The Centers for Disease Control and Prevention are warning against typical Halloween revelry such as costume parties and trick-or-treating to help prevent the spread of COVID-19.
"High risk activities" include crowded indoor parties, haunted houses, hayrides and tractor rides with people from outside one's household, and door-to-door trick-or-treating, according to the CDC. The order also recommends against "trunk-or-treating," where treats are handed out in parking lots from the back of participants' cars.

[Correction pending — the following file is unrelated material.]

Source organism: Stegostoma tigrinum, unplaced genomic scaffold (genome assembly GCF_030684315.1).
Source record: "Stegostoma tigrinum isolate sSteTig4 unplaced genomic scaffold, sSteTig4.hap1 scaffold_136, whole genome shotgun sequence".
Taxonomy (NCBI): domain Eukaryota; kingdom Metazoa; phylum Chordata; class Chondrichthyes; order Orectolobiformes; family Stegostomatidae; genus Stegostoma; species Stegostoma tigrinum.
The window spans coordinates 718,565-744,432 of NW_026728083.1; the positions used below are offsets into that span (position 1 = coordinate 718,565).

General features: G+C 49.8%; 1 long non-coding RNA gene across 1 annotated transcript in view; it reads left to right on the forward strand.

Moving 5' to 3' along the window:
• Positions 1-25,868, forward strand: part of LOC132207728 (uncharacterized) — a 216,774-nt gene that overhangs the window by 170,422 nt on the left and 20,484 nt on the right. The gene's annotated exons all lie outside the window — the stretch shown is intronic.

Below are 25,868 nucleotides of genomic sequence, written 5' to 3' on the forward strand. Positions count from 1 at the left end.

The CDC also warned against traveling to a rural fall festival "that is not in your community if you live in an area with community spread of COVID-19."
Wearing costume masks may also pose a problem, with the CDC raising concerns that wearing a plastic mask over a coronavirus mask can make it difficult to breathe. The CDC said not to wear a costume mask unless "it is made of two or more layers of breathable fabric that covers your mouth and nose and doesn't leave gaps around your face."
The health agency is recommending "one-way trick-or-treating" that focuses on individually wrapped treat bags placed at the end of the driveway, socially-distanced outdoor parades, and open-air "haunted forests" to celebrate Halloween.
Read the CDC's full guidelines here.